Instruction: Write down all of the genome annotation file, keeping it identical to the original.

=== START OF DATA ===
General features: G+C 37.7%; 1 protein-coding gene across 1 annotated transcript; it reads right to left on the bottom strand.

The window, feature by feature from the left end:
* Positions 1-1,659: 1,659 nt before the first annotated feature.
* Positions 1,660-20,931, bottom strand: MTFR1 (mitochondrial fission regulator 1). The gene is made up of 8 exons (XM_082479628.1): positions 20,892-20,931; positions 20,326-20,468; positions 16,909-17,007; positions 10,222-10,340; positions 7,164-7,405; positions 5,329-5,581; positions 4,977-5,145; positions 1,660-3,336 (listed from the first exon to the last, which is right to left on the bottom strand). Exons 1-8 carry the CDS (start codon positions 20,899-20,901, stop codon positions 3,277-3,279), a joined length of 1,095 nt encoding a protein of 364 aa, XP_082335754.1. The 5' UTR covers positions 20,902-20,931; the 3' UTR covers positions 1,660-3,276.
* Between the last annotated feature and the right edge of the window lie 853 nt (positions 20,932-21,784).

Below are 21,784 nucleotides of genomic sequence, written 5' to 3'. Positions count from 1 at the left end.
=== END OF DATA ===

General features: G+C 37.7%; 1 protein-coding gene across 1 annotated transcript; it reads right to left on the bottom strand.

The window, feature by feature from the left end:
* Positions 1-1,659: 1,659 nt before the first annotated feature.
* Positions 1,660-20,931, bottom strand: MTFR1 (mitochondrial fission regulator 1). The gene is made up of 8 exons (XM_082479628.1): positions 20,892-20,931; positions 20,326-20,468; positions 16,909-17,007; positions 10,222-10,340; positions 7,164-7,405; positions 5,329-5,581; positions 4,977-5,145; positions 1,660-3,336 (listed from the first exon to the last, which is right to left on the bottom strand). Exons 1-8 carry the CDS (start codon positions 20,899-20,901, stop codon positions 3,277-3,279), a joined length of 1,095 nt encoding a protein of 364 aa, XP_082335754.1. The 5' UTR covers positions 20,902-20,931; the 3' UTR covers positions 1,660-3,276.
* Between the last annotated feature and the right edge of the window lie 853 nt (positions 20,932-21,784).

Below are 21,784 nucleotides of genomic sequence, written 5' to 3'. Positions count from 1 at the left end.